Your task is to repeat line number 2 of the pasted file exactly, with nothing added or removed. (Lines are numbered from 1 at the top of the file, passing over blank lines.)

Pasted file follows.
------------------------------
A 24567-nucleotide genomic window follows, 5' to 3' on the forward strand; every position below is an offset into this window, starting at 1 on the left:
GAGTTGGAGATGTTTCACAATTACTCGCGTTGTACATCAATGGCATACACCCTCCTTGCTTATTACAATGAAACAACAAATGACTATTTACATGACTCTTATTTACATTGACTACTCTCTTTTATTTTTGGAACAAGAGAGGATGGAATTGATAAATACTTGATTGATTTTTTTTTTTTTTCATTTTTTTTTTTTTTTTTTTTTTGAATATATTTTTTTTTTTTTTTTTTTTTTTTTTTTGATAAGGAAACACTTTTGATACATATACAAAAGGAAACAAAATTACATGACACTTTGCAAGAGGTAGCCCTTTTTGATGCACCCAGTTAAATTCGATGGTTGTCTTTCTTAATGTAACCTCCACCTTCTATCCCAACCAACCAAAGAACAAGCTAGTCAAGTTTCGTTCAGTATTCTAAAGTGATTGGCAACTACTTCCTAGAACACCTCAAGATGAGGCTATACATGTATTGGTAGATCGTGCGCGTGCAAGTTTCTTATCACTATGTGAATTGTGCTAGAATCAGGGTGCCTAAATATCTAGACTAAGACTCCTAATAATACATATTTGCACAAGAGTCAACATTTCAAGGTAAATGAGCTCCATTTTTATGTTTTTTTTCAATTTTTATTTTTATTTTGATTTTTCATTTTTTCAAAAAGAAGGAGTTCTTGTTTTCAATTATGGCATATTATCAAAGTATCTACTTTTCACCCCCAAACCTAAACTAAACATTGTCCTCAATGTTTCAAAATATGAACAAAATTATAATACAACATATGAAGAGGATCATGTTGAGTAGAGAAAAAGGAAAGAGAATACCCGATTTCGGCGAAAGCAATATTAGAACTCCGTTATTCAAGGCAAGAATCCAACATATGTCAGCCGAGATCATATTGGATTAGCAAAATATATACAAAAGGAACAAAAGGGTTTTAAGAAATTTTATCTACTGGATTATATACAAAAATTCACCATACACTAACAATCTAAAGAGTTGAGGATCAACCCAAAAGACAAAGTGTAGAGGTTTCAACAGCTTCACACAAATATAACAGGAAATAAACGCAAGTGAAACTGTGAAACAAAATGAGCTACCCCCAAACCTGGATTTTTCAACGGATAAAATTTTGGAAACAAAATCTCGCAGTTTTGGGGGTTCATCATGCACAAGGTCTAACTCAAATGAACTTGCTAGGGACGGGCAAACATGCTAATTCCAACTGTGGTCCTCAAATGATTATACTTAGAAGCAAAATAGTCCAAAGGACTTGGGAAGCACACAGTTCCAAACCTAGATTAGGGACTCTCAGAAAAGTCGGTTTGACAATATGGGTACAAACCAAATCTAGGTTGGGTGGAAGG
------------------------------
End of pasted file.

GAGTTGGAGATGTTTCACAATTACTCGCGTTGTACATCAATGGCATACACCCTCCTTGCTTATTACAATGAAACAACAAATGACTATTTACATGACTCTTATTTACATTGACTACTCTCTTTTATTTTTGGAACAAGAGAGGATGGAATTGATAAATACTTGATTGATTTTTTTTTTTTTTCATTTTTTTTTTTTTTTTTTTTTTGAATATATTTTTTTTTTTTTTTTTTTTTTTTTTTTGATAAGGAAACACTTTTGATACATATACAAAAGGAAACAAAATTACATGACACTTTGCAAGAGGTAGCCCTTTTTGATGCACCCAGTTAAATTCGATGGTTGTCTTTCTTAATGTAACCTCCACCTTCTATCCCAACCAACCAAAGAACAAGCTAGTCAAGTTTCGTTCAGTATTCTAAAGTGATTGGCAACTACTTCCTAGAACACCTCAAGATGAGGCTATACATGTATTGGTAGATCGTGCGCGTGCAAGTTTCTTATCACTATGTGAATTGTGCTAGAATCAGGGTGCCTAAATATCTAGACTAAGACTCCTAATAATACATATTTGCACAAGAGTCAACATTTCAAGGTAAATGAGCTCCATTTTTATGTTTTTTTTCAATTTTTATTTTTATTTTGATTTTTCATTTTTTCAAAAAGAAGGAGTTCTTGTTTTCAATTATGGCATATTATCAAAGTATCTACTTTTCACCCCCAAACCTAAACTAAACATTGTCCTCAATGTTTCAAAATATGAACAAAATTATAATACAACATATGAAGAGGATCATGTTGAGTAGAGAAAAAGGAAAGAGAATACCCGATTTCGGCGAAAGCAATATTAGAACTCCGTTATTCAAGGCAAGAATCCAACATATGTCAGCCGAGATCATATTGGATTAGCAAAATATATACAAAAGGAACAAAAGGGTTTTAAGAAATTTTATCTACTGGATTATATACAAAAATTCACCATACACTAACAATCTAAAGAGTTGAGGATCAACCCAAAAGACAAAGTGTAGAGGTTTCAACAGCTTCACACAAATATAACAGGAAATAAACGCAAGTGAAACTGTGAAACAAAATGAGCTACCCCCAAACCTGGATTTTTCAACGGATAAAATTTTGGAAACAAAATCTCGCAGTTTTGGGGGTTCATCATGCACAAGGTCTAACTCAAATGAACTTGCTAGGGACGGGCAAACATGCTAATTCCAACTGTGGTCCTCAAATGATTATACTTAGAAGCAAAATAGTCCAAAGGACTTGGGAAGCACACAGTTCCAAACCTAGATTAGGGACTCTCAGAAAAGTCGGTTTGACAATATGGGTACAAACCAAATCTAGGTTGGGTGGAAGG